6

Because mathematically, a function like $\sin(\omega t)$ has an angular frequency of $\omega$ and $-\omega$. Consider: $$ e^{i\omega t} + e^{-i\omega t} $$ By Euler's formula this can be expanded to: $$ \cos(\omega t)+i\sin(\omega t) + \cos(-\omega t)+i\sin(-\omega t) $$ By the trig identity $\sin(x) + \sin(-x) = 0$ this simplifies to: $$ \cos(\omega t)+ \...


5

Yes. You're looking for a transverter that will take RF from one source (your radio) and treat it as if it were an IF stage into another system. Here is an example. Obviously, you'll need to take care that you have operating privileges at the output of the transverter, including making sure spurious emissions are appropriately suppressed, etc.


4

That's just the math behind it – everything is alright with these results! You need to write down the formula of the real-valued $\sin(t)$ in terms of $e^{j2\pi t}$ and $e^{-j2\pi t}$, and you'll see that, as shown in your plots, the real-valued harmonic oscillations have a positive and a negative frequency component – so multiplying two of these yields four ...


3

Gnu Radio doesn't really know anything about frequency in cycles per second (Hz), only cycles per sample. The left of the chart is -0.5 cycles per sample, the middle is 0 cycles per sample, and the right is +0.5 cycles per sample. It's up to you to enter the correct numbers for "bandwidth" and "center frequency" if you want the scale on ...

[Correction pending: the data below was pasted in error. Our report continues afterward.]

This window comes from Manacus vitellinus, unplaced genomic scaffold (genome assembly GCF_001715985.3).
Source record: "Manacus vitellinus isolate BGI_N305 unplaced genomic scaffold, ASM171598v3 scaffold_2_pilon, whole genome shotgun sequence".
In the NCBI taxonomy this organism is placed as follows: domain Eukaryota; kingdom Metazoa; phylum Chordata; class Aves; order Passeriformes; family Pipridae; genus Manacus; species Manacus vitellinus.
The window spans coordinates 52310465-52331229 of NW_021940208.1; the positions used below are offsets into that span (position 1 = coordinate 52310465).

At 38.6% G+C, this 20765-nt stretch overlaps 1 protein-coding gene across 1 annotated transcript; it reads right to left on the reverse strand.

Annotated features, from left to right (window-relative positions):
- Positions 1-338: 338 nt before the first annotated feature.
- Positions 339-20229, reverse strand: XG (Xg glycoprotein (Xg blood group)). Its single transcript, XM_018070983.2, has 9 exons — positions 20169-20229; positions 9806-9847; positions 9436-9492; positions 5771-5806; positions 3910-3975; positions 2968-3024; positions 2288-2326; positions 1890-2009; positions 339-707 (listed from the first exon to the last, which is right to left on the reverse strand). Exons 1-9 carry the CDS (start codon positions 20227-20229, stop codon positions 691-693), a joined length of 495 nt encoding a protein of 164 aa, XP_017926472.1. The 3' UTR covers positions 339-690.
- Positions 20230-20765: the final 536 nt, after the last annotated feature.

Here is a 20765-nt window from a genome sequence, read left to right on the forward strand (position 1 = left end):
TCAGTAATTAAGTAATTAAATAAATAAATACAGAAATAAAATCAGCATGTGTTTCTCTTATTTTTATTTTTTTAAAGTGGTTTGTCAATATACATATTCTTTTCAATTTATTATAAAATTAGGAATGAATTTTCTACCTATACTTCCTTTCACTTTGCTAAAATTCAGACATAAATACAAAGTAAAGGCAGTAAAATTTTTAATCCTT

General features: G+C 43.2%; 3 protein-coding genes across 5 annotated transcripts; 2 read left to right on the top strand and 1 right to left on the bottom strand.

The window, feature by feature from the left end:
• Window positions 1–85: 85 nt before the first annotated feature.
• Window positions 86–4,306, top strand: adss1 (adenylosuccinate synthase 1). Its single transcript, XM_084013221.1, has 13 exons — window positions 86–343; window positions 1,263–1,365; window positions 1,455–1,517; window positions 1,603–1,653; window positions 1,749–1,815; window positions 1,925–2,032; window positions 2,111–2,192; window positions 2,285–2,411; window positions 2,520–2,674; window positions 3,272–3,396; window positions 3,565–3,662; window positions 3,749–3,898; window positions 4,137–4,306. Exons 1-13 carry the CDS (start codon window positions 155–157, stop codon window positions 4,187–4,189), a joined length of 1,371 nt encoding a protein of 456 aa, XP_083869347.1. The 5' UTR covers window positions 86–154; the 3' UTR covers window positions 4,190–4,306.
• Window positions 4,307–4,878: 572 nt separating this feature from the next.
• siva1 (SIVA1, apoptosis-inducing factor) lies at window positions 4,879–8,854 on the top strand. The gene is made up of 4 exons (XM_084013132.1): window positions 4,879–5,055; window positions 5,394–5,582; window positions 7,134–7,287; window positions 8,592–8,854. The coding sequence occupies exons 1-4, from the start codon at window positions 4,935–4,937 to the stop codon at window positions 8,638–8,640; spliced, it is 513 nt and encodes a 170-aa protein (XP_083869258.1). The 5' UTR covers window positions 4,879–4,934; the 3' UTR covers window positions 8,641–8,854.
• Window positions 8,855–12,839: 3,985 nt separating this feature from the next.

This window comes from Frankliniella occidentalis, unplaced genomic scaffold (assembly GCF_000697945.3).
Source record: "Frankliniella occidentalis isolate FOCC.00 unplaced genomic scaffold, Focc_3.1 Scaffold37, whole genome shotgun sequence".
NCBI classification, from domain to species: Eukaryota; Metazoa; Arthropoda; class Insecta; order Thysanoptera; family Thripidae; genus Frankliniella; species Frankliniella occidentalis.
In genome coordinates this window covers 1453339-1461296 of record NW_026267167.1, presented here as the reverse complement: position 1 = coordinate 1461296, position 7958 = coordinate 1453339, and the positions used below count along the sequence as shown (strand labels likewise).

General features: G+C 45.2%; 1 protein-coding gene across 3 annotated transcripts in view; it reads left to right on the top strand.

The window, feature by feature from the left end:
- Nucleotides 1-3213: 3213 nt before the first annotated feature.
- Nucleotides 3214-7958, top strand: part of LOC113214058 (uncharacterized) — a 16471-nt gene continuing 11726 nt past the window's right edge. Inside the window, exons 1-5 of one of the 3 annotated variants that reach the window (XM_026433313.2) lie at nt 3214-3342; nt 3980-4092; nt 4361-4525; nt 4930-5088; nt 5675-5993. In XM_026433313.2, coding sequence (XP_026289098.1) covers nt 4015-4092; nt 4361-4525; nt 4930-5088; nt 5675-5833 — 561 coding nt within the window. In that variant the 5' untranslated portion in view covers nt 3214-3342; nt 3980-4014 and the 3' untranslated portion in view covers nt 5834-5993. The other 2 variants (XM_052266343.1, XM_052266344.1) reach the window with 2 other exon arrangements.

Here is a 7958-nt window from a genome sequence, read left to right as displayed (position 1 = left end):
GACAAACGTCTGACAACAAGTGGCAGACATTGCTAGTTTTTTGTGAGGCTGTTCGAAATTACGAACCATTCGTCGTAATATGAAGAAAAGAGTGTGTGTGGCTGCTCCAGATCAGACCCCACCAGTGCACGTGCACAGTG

3

This is a consequence of what was discussed in your previous question, that any real-valued function like $\sin(\omega t)$ consists of both positive and negative frequencies. Multiplying by a complex exponential $e^{i\omega t}$ simply shifts frequency by $\omega$. There are many ways to show this, one way is to simply look it up in a table of Fourier ...


1

You won't be able to, basically you'd have to redesign the whole radio. For example even if you somehow increased the frequency, there would be filters that follow that would cut down the signal. Everything is tuned and matched for a certain frequency range. There are other options but not for the Baofeng.


1

A real-valued multiply is the same as an AM modulation, where the result includes both upper and lower sidebands. (Similar to the spectrum of an AM radio station on an SDR waterfall.) A complex-valued multiply is more like an SSB modulation (plus carrier, depending on modulator depth and offset). So you only get one sideband, upper sideband if the ...


1

If I understand your question correctly, the issue is that you have one graph producing a complex output of an FFT and the other producing a floating point output from an FFT. When you produce an FFT from complex data using a floating point output, you will find that the signal is reflected across the y axis at zero. This is because the floating point ...


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